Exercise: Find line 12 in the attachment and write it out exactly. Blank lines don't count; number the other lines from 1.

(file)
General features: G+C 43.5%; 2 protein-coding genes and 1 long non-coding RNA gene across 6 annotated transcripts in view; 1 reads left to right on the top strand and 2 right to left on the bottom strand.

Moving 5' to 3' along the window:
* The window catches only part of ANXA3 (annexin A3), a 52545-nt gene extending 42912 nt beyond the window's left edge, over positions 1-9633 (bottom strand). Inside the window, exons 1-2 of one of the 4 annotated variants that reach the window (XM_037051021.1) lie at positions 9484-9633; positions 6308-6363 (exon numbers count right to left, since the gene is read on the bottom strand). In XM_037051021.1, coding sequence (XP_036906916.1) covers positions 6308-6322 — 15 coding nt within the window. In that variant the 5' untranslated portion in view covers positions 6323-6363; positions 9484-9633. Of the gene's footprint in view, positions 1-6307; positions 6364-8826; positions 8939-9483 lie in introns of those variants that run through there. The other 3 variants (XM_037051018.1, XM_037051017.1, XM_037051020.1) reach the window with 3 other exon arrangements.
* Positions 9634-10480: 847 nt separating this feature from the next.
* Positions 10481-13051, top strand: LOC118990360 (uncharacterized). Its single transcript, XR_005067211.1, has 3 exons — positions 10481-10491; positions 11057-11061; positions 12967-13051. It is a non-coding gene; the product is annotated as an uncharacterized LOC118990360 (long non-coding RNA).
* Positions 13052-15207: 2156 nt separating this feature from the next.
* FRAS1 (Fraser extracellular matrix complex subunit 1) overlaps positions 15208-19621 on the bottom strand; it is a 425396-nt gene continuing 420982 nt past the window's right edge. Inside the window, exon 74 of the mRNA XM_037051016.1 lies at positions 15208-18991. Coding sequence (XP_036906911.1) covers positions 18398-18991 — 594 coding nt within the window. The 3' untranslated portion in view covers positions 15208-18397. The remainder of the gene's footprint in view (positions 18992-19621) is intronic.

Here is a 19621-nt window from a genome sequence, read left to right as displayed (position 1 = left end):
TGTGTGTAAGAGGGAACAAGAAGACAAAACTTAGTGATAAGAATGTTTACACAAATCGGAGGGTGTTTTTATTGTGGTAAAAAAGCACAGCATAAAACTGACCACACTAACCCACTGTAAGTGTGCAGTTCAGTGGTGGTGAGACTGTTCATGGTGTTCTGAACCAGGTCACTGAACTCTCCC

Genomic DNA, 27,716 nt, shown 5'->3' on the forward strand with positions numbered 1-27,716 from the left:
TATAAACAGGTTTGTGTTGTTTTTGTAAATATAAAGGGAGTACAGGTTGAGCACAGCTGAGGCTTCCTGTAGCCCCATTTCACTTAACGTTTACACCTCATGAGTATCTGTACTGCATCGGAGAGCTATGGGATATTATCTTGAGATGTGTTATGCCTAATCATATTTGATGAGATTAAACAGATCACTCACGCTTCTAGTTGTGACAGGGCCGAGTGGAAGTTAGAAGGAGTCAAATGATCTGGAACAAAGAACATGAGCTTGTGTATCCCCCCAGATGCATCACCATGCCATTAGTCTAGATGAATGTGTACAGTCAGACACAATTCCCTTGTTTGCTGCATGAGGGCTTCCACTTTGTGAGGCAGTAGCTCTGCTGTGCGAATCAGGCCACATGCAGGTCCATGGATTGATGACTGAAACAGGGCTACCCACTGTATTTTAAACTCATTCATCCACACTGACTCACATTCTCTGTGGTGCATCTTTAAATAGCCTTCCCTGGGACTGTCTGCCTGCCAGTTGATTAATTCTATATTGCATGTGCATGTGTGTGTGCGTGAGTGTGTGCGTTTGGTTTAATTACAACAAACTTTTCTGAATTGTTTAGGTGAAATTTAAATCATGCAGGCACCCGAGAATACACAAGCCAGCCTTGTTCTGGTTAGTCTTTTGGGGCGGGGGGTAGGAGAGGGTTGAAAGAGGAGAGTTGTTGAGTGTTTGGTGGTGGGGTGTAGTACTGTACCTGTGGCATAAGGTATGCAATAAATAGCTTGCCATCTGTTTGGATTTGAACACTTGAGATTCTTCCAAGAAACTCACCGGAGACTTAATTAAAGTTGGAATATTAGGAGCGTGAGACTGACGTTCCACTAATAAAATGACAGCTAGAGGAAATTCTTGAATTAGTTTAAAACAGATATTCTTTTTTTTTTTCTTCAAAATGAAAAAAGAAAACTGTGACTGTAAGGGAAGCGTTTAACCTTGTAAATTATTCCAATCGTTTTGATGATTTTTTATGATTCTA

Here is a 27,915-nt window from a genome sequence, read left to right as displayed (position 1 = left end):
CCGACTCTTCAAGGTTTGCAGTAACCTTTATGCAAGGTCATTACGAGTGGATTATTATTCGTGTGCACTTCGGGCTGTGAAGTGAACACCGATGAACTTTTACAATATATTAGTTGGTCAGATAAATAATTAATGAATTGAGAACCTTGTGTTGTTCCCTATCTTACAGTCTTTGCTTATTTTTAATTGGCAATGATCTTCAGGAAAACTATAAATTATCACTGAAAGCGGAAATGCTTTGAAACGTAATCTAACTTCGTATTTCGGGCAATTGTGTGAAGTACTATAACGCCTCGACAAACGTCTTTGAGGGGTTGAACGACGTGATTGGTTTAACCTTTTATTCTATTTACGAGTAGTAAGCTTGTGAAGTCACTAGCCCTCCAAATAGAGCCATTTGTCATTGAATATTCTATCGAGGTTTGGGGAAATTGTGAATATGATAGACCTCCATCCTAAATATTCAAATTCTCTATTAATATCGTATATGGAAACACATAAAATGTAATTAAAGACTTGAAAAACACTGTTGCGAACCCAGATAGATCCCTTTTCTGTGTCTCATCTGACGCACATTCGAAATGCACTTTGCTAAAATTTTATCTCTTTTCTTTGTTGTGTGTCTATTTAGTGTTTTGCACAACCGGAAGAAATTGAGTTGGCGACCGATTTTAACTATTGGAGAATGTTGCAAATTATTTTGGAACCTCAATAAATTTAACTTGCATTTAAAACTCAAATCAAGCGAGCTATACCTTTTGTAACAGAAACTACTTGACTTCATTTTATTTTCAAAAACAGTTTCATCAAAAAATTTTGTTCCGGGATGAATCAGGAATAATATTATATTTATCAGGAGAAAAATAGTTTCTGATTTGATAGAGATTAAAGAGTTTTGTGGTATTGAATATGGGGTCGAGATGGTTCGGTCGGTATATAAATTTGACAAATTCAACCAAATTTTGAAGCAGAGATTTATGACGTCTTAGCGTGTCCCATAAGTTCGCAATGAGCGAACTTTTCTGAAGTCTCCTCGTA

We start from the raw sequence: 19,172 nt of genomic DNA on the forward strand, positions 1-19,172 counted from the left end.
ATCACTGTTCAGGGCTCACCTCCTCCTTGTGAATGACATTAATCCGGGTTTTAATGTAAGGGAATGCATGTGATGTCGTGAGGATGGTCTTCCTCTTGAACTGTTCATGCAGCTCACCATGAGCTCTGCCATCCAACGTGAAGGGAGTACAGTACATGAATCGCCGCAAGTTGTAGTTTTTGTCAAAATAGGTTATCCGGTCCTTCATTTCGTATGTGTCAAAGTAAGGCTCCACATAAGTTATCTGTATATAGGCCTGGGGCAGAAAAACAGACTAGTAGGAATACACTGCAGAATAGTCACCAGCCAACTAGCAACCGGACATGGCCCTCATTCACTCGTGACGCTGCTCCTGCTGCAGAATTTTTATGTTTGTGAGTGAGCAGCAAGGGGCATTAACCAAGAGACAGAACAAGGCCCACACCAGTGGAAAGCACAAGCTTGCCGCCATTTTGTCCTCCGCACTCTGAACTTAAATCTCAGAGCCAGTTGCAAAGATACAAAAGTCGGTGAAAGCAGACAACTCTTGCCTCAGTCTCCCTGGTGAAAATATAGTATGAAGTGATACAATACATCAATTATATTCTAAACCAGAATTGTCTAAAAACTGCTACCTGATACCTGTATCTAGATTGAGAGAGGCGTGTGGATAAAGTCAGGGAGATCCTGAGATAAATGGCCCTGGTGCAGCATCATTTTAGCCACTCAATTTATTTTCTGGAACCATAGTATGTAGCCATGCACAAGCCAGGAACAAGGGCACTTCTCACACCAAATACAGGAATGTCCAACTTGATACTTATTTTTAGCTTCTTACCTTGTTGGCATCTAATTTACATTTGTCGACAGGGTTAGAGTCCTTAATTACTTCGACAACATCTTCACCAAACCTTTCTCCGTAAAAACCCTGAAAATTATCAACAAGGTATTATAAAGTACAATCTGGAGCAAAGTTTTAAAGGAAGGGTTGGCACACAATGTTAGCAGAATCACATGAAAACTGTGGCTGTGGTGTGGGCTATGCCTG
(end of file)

Here is a 27,915-nt window from a genome sequence, read left to right as displayed (position 1 = left end):